Now that life has settled down after nearly one solid week of fire storms in San Diego County, life is beginning to settle down.
And so this evening I was out in my neatly fenced back yard rearranging my 40 orchid planters when I began to feel slightly uneasy after I heard My dog Mr. Perro take a mighty sniff of night time air and then heard him galloping to his door into the house.
I turned around and looked at the fence expecting to see an adult coyote giving us the once over before it leaped into the yard to enjoy a bounteous repast of tasty domestic Chihuahua.
No coyote, but there was a young pointy snouted kit fox with a plump mouse in its mouth, looking at us and acting a bit submissive. So I did the only thing that made sense: “”Nice mousy there, Kit. Aren’t you quite the hunter?”
The kit cocked its head; turned and trotted away into the underbrush, mouse in its teeth.
Kit foxes aren’t particularly inclined to hang around humans, much less share their kills or look for approval from local residents. So, I can only assume from its size and behavior that the young fox had been separated from its mom in the fire, completed its first successful solo hunt and was looking for a little praise.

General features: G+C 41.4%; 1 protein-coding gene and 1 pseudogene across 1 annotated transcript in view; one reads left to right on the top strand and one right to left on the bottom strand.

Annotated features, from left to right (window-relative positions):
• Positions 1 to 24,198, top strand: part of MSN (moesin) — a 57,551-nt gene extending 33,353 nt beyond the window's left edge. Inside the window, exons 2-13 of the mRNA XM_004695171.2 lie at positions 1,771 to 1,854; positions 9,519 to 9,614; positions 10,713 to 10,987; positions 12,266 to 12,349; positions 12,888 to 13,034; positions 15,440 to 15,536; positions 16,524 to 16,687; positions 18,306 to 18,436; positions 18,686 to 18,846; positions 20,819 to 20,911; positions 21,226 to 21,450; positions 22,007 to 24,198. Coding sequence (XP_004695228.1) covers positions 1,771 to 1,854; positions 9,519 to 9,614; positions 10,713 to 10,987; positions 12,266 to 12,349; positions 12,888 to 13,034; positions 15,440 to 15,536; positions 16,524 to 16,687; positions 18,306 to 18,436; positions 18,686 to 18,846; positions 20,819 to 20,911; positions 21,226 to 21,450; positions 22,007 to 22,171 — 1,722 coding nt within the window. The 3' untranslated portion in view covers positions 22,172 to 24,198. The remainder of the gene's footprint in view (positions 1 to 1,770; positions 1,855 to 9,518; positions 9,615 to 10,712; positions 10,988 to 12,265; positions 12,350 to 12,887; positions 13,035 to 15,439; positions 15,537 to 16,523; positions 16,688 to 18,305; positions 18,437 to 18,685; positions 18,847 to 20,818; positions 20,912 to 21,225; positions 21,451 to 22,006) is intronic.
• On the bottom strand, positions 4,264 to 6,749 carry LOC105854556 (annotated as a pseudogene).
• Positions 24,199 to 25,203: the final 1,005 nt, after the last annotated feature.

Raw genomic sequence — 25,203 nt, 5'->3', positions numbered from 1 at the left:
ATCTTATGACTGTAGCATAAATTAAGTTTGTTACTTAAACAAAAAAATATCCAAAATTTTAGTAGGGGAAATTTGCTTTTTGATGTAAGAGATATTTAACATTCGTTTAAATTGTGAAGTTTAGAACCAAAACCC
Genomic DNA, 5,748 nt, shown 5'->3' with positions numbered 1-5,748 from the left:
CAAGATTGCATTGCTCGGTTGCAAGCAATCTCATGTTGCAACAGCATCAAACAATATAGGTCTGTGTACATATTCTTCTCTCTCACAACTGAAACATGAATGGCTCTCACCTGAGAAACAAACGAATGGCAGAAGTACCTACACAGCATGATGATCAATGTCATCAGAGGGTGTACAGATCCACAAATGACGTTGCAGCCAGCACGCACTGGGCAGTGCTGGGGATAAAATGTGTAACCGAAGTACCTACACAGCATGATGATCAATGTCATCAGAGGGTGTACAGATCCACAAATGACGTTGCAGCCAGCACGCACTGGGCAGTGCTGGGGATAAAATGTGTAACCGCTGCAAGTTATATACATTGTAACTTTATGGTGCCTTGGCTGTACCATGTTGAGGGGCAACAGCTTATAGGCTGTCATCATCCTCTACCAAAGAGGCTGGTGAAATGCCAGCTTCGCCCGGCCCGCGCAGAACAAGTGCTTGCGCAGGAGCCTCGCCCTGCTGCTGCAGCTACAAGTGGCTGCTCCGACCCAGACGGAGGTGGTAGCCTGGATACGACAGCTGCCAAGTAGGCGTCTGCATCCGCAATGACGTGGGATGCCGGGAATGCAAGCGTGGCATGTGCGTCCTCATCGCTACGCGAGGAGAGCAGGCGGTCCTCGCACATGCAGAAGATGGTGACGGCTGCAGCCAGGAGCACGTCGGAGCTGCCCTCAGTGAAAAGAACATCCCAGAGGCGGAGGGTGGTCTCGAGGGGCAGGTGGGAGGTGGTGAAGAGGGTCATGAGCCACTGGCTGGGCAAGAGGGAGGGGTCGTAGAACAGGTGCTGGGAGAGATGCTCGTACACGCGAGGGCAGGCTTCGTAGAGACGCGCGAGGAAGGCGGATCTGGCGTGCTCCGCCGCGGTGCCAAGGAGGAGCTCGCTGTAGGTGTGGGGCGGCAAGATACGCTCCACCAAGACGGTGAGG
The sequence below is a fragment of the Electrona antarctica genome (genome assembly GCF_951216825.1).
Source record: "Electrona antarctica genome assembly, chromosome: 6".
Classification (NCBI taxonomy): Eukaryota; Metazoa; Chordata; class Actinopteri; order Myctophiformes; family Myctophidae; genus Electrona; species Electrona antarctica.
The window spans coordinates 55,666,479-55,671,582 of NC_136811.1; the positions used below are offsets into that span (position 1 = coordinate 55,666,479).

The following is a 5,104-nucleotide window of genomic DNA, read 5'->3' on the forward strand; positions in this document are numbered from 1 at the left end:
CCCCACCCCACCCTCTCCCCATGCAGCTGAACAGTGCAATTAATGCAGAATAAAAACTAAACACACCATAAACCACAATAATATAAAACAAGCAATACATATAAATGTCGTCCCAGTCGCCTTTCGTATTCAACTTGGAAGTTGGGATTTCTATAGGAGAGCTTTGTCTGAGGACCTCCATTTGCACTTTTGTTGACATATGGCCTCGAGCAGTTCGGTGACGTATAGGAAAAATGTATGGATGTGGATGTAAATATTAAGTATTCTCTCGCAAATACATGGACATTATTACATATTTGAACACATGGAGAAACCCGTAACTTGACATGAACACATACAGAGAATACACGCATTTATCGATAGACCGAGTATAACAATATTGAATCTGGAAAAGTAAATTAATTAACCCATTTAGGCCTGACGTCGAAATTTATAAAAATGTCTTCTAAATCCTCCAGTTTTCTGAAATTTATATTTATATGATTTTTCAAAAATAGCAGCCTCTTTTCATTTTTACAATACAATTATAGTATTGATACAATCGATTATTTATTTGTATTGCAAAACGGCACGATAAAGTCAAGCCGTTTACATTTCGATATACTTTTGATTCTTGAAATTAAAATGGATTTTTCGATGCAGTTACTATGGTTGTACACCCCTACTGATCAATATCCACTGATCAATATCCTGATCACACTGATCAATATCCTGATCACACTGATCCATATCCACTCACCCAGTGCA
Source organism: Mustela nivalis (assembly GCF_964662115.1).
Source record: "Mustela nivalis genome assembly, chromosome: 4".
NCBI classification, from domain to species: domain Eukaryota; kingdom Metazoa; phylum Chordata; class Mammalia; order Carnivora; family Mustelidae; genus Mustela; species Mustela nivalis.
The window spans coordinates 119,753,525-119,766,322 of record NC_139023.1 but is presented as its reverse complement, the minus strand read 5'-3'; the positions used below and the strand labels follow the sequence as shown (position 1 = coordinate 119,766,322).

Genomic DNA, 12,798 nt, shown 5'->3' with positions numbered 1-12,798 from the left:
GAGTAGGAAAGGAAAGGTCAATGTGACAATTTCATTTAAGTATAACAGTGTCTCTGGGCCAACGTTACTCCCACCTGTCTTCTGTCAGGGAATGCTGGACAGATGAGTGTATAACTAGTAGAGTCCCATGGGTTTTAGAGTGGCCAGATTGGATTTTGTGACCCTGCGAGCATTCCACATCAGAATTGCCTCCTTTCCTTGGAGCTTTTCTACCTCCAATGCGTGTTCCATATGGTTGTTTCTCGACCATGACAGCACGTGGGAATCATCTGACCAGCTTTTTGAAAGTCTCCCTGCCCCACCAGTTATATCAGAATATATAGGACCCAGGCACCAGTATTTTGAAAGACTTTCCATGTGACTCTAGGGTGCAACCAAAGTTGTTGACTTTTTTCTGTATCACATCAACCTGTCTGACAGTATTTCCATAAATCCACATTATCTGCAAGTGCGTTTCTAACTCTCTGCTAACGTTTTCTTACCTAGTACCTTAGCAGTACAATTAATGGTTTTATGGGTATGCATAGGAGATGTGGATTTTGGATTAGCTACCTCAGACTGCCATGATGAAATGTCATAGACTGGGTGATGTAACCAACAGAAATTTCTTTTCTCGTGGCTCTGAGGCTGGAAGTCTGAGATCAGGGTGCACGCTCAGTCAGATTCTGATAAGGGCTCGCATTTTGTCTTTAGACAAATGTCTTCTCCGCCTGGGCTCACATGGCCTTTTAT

Other wild things that are beginning to show up regularly include: numerous reptiles such as gopher and rattle snakes, herds of lizards and one immense horned toad that I saw sitting in the remains of my lower garden on Monday morning. This reptile is a touchstone of Southern California life for me. Growing up, they were so common you didn’t even pay them much attention unless you saw one that was six inches or larger.
Like my youth, horned toads are just a find memory today. But every time I see one, sunning on rocks or the dirt floor of my garden, I smile just a little and file another image that maks me smile as the days get a little colder.
The bird day spa in my rose garden is booked near capacity because of the fire. In addition to hundreds of sparrows stopping at the walk-up window of my bird feeder., my bird bath is attracting large numbers of mountain blue birds an juvenile robbins. And this is in addition to flocks of finches, a couple of scrub blue jays and a pair of kestrels that are getting bold enough to come down to the bird bath late in the afternoon
The other sign that wild things are coming down to local homes to forage after the fire include piles of deer poop around my peach trees and distinct evidence of browsing four feet up in the trees.
I have a small life today that’s brightened considerably by clear evidence that my little home on a mountaintop in Rural northern San Diego County is part of a natural habitat for a variety of wild things passing through and looking for their piece of a bucolic life—Jim Forbes, 10/30/2007.